Devoted mother Bronwen Tollan and her 12-year-old son Andre have been through a lot together – including a congenital heart condition, and a diagnosis of both ADHD and autism.
It’s been relentless at times, but Bronwen knows it’s all worth it for her much longed-for child, who took seven years to conceive and was born three weeks early with a blocked pulmonary artery.
“He’s had a lot of trials for someone his age, but he’s my everything,” says the South Auckland mum, 54, who always knew there was something special about Andre. “He went through a phase where he was obsessed with signs. He could read from three years old, so I would have signs everywhere in the lounge, and he would go round and read them over and over,” she recalls.
Due to his heart condition, Andre had endured four open-heart surgeries by the age of eight and when he was seven, he was officially diagnosed with attention deficit hyperactivity disorder (ADHD), a condition that can cause unusual levels of hyperactivity and impulsive behaviours.
Following that was the diagnosis of autism spectrum disorder (ASD), which can cause significant social, communication and behavioural challenges.
Tragically, around the same time his father suffered a catastrophic brain injury, leaving him unable to help care for Andre.
Despite their many adversities Bronwen, who later separated from Andre’s dad, kept going for her son.
“I’m very self-sufficient and can cope with anything that’s thrown at me,” she explains. “Andre gets that from me too.
“I want him to be the best adult he can be when he grows up, so I can be quite hard on him. But he’s so loving, and he always tries to do his best, and I think that’s beautiful.”
Now, after many years doing it alone, the committed single mother is getting a much deserved break thanks to Big Buddy, an organisation which matches men with boys who don’t have fathers in their lives, to provide guidance and friendship.
“They say it takes a village and we don’t have that – we don’t even have a small tent,” says Bronwen, who works as a learning assistant and English-as-a-second-language teacher. “I wanted Andre to have a male figure in his life he can hang out with.”
She was hopeful but also nervous about introducing someone new to Andre, who rarely connects with strangers and normally runs away to hide when new people visit.
Remarkably, he quickly connected with his Big Buddy Pat Murphy, 59. The pair spend a few hours together each weekend, often going for nature walks, shooting basketball hoops, watching movies or pursuing Andre’s current passion for technology.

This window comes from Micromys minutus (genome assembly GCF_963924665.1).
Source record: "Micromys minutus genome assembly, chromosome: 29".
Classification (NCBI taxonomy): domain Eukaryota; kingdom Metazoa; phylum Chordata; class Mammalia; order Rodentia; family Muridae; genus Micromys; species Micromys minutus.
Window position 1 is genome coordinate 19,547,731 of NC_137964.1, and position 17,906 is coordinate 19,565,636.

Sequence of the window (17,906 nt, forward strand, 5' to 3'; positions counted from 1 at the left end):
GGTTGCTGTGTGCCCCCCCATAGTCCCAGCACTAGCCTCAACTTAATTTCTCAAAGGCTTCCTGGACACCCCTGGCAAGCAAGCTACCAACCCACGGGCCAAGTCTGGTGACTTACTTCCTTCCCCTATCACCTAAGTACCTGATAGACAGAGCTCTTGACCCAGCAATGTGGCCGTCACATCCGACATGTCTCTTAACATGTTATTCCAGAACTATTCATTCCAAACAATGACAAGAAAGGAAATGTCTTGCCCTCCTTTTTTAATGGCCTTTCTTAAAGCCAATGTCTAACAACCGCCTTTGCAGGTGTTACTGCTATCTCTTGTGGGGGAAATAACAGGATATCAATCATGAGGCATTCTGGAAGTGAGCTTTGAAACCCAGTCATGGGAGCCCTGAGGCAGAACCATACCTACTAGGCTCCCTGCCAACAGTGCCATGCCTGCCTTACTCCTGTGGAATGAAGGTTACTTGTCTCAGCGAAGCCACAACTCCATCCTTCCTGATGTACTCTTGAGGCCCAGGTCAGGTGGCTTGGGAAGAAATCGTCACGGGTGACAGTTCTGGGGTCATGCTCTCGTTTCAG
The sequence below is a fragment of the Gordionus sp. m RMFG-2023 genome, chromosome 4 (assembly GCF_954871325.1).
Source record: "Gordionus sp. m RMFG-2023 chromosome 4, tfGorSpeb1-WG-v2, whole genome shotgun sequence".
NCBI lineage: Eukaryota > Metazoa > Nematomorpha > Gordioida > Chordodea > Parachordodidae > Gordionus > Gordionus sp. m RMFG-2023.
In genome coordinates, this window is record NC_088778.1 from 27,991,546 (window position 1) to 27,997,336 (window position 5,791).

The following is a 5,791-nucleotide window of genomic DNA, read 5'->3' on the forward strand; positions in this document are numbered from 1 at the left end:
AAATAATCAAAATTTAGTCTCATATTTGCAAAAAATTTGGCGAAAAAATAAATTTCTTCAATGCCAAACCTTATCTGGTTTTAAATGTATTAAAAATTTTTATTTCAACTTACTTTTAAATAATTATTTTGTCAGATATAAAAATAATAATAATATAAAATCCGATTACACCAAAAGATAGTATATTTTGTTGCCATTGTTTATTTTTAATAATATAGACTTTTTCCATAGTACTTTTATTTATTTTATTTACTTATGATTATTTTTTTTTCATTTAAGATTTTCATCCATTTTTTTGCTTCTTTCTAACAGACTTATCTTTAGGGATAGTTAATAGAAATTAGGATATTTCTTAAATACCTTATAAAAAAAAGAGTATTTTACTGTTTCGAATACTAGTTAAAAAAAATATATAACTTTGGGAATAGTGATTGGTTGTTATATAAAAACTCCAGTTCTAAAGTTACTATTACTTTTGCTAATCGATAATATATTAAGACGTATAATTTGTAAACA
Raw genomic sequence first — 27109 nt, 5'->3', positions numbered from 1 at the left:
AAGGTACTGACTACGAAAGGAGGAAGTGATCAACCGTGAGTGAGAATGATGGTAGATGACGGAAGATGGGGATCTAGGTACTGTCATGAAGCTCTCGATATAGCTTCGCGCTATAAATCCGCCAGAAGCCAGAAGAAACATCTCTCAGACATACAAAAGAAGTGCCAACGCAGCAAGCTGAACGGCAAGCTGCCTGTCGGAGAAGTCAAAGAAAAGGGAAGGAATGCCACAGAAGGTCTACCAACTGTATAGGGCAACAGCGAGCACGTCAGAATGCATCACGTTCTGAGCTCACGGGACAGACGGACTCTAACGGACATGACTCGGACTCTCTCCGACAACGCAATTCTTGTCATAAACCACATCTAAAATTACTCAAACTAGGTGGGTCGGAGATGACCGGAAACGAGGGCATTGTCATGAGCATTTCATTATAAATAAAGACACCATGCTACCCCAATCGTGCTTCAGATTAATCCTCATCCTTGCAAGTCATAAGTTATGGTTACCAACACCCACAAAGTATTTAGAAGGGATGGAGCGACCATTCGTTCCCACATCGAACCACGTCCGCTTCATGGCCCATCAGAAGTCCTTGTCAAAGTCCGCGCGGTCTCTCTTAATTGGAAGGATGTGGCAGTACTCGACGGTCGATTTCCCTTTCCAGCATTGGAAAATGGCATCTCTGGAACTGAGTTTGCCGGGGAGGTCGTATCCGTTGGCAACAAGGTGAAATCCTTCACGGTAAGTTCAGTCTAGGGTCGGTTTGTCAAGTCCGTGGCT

Advertising creative director Pat was paired with Andre in 2020, but says he initially didn’t realise what a positive impact he was making.
“It’s nice to get out and feel I’m mentoring someone,” says the father-of-three. “Bronwen said he really loves spending time with me and it’s great to hear that feedback.”
Pat signed up for Big Buddy because he missed being so involved with his own children, who are now adults.
“You just need to wander through Noel Leeming and Andre’s eyes light up. He’ll tell you about every computer imaginable,” says Pat, who underwent extensive testing and police checks as part of the process of signing up for the charity.
For Andre, the positives of having a Big Buddy are simple. “Pat’s pretty cool,” he says. “He’s my friend.”
It’s a huge relief for Bronwen to have found someone so willing to relate to her child.
“There’s not enough understanding about ADHD. Other people look at him and think I have a naughty child. His brain is working so quickly, and the world is moving so fast for him all the time, and that’s really hard for him to handle. I was worried someone wouldn’t be able to keep up, but Pat takes it all in his stride.”
It’s also a rare moment each week that Bronwen gets to relax.
“The little things are important like even being able to do the grocery shop alone at a leisurely pace. I went through a time where I couldn’t afford a babysitter, so I didn’t have any time to myself ever, which iswhy I’m so grateful now,” she says.
“I thank the universe that Pat was sent to us.”